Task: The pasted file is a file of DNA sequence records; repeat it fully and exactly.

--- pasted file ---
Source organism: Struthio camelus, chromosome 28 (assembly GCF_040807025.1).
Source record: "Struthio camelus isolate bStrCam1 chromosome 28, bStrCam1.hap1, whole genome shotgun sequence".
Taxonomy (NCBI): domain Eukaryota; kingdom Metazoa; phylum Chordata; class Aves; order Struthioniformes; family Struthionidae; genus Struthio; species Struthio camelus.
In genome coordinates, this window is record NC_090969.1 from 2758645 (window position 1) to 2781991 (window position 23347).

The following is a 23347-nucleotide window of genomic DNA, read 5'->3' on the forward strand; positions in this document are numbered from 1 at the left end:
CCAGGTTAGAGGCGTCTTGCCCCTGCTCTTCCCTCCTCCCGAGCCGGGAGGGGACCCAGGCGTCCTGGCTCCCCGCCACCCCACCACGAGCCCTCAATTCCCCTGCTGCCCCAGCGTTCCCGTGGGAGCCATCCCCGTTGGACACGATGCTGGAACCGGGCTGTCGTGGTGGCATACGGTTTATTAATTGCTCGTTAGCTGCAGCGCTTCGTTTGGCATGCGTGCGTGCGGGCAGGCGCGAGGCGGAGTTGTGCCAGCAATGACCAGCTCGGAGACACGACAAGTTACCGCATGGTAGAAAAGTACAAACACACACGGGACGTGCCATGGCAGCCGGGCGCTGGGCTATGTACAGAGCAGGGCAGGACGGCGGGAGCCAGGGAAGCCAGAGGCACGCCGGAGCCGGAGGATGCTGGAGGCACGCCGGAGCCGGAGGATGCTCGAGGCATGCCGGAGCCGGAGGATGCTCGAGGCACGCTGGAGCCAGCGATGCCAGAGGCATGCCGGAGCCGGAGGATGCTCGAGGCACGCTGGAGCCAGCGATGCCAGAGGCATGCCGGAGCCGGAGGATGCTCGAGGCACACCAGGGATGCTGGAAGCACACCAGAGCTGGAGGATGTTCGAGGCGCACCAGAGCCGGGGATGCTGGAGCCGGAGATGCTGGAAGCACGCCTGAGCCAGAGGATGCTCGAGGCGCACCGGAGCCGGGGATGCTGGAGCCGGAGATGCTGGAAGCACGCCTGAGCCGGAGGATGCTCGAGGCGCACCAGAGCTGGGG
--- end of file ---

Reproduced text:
Source organism: Struthio camelus, chromosome 28 (assembly GCF_040807025.1).
Source record: "Struthio camelus isolate bStrCam1 chromosome 28, bStrCam1.hap1, whole genome shotgun sequence".
Taxonomy (NCBI): domain Eukaryota; kingdom Metazoa; phylum Chordata; class Aves; order Struthioniformes; family Struthionidae; genus Struthio; species Struthio camelus.
In genome coordinates, this window is record NC_090969.1 from 2758645 (window position 1) to 2781991 (window position 23347).

The following is a 23347-nucleotide window of genomic DNA, read 5'->3' on the forward strand; positions in this document are numbered from 1 at the left end:
CCAGGTTAGAGGCGTCTTGCCCCTGCTCTTCCCTCCTCCCGAGCCGGGAGGGGACCCAGGCGTCCTGGCTCCCCGCCACCCCACCACGAGCCCTCAATTCCCCTGCTGCCCCAGCGTTCCCGTGGGAGCCATCCCCGTTGGACACGATGCTGGAACCGGGCTGTCGTGGTGGCATACGGTTTATTAATTGCTCGTTAGCTGCAGCGCTTCGTTTGGCATGCGTGCGTGCGGGCAGGCGCGAGGCGGAGTTGTGCCAGCAATGACCAGCTCGGAGACACGACAAGTTACCGCATGGTAGAAAAGTACAAACACACACGGGACGTGCCATGGCAGCCGGGCGCTGGGCTATGTACAGAGCAGGGCAGGACGGCGGGAGCCAGGGAAGCCAGAGGCACGCCGGAGCCGGAGGATGCTGGAGGCACGCCGGAGCCGGAGGATGCTCGAGGCATGCCGGAGCCGGAGGATGCTCGAGGCACGCTGGAGCCAGCGATGCCAGAGGCATGCCGGAGCCGGAGGATGCTCGAGGCACGCTGGAGCCAGCGATGCCAGAGGCATGCCGGAGCCGGAGGATGCTCGAGGCACACCAGGGATGCTGGAAGCACACCAGAGCTGGAGGATGTTCGAGGCGCACCAGAGCCGGGGATGCTGGAGCCGGAGATGCTGGAAGCACGCCTGAGCCAGAGGATGCTCGAGGCGCACCGGAGCCGGGGATGCTGGAGCCGGAGATGCTGGAAGCACGCCTGAGCCGGAGGATGCTCGAGGCGCACCAGAGCTGGGG